Q-36 offload
1 / 3 Show Caption + Hide Caption – In response to a request from Ukraine, and as part of an ongoing effort to bolster Ukraine's defense and internal security operations the United States delivered two AN/TPQ-36 radar systems to Ukraine Nov. 14, 2015, at a ceremony in Lviv. Ukraine. Uk... (Photo Credit: U.S. Army) VIEW ORIGINAL
Briefing Pres. Poroshenko
2 / 3 Show Caption + Hide Caption – Col. Richard Ullian, commander of 19th Battalion Coordination Detachment (right), briefs Petro Poroshenko, president of Ukraine (left) Nov. 14, 2015 at a ceremony in Lviv, Ukraine where U.S. military service members delivered two AN/TPQ-36 radar syst... (Photo Credit: U.S. Army) VIEW ORIGINAL
Q-36 Radars
3 / 3 Show Caption + Hide Caption – In response to a request from Ukraine, and as part of an ongoing effort to bolster Ukraine's defense and internal security operations the United States delivered two AN/TPQ-36 radar systems to Ukraine Nov. 14, 2015, at a ceremony in Lviv. Ukraine. Uk... (Photo Credit: U.S. Army) VIEW ORIGINAL

In response to a request from Ukraine, and as part of our ongoing efforts to bolster Ukraine's defense and internal security operations, Nov. 14 the United States delivered two AN/TPQ-36 radar systems to Ukraine at a ceremony in Lviv. Ukrainian President Petro Poroshenko had the opportunity to review the equipment, and was briefed by U.S. military personnel on its capabilities. The radar systems delivered today will help defend Ukrainian military personnel and civilians against rocket and artillery attacks, which have historically been the most lethal threat to Ukrainian personnel and civilians.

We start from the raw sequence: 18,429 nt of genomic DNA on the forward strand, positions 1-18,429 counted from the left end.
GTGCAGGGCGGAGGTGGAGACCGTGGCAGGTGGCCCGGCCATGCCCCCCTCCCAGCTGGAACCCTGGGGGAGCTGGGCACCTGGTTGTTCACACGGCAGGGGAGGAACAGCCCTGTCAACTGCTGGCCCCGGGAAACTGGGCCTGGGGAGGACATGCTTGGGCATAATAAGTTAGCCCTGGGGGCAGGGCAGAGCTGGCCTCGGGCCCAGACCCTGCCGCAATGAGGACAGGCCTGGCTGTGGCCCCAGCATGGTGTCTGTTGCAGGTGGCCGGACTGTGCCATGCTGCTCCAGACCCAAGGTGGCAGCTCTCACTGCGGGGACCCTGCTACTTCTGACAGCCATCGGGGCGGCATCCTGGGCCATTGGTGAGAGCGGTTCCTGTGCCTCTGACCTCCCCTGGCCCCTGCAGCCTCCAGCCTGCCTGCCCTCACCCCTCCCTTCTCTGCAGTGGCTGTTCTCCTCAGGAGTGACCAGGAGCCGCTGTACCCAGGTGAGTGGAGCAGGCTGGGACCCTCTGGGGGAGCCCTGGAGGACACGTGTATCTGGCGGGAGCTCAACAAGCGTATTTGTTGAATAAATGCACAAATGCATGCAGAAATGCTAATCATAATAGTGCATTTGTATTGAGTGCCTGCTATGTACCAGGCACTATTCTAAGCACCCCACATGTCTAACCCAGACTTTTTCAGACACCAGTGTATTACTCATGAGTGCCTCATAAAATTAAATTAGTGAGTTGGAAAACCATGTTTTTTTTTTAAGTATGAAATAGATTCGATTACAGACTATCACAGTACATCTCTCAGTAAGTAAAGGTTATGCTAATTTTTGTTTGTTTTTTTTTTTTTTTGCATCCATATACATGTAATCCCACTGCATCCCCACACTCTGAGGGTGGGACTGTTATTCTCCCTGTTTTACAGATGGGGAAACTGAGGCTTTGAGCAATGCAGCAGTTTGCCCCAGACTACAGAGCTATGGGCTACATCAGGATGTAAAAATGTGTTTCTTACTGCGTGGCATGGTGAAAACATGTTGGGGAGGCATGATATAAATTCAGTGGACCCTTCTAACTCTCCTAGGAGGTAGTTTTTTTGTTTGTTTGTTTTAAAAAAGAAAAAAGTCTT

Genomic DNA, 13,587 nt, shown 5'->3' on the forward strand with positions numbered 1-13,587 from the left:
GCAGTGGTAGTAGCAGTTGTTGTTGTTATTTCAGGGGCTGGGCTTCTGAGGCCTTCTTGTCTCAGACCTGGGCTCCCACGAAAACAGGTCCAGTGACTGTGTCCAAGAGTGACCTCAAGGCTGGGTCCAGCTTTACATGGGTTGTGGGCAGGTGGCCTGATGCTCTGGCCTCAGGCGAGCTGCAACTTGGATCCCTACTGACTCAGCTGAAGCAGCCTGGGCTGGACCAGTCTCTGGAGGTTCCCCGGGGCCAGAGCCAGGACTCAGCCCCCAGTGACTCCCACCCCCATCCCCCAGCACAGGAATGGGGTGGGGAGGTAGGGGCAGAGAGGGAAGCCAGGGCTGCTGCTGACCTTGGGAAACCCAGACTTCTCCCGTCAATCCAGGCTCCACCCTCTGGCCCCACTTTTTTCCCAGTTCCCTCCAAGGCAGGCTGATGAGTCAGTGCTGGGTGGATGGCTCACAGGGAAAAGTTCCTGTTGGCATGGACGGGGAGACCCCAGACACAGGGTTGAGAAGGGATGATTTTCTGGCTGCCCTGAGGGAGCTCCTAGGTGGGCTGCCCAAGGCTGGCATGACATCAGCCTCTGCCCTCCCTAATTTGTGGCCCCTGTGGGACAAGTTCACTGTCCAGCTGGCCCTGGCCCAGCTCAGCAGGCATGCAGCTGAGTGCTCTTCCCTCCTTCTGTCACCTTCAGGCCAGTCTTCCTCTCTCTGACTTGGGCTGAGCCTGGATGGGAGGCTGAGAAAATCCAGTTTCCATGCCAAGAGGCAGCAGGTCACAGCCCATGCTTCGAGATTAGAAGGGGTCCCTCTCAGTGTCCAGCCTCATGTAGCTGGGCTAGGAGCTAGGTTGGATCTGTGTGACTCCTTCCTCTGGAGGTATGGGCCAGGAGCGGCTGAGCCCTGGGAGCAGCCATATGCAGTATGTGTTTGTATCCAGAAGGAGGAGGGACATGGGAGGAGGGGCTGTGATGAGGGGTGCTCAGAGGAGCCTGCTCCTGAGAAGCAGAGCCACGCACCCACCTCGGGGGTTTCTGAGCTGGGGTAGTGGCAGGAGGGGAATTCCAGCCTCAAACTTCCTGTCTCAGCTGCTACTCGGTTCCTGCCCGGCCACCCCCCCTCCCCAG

The equipment was delivered on a rapid timeline -- less than two months after President Obama delegated to the Secretary of State the authority to draw down up to $20 million in defense articles and services and up to $1.5 million in non-lethal commodities and services to provide these systems to Ukraine.

The provision of these systems brings our total security assistance committed to Ukraine in response to the crisis to more than $265 million since 2014.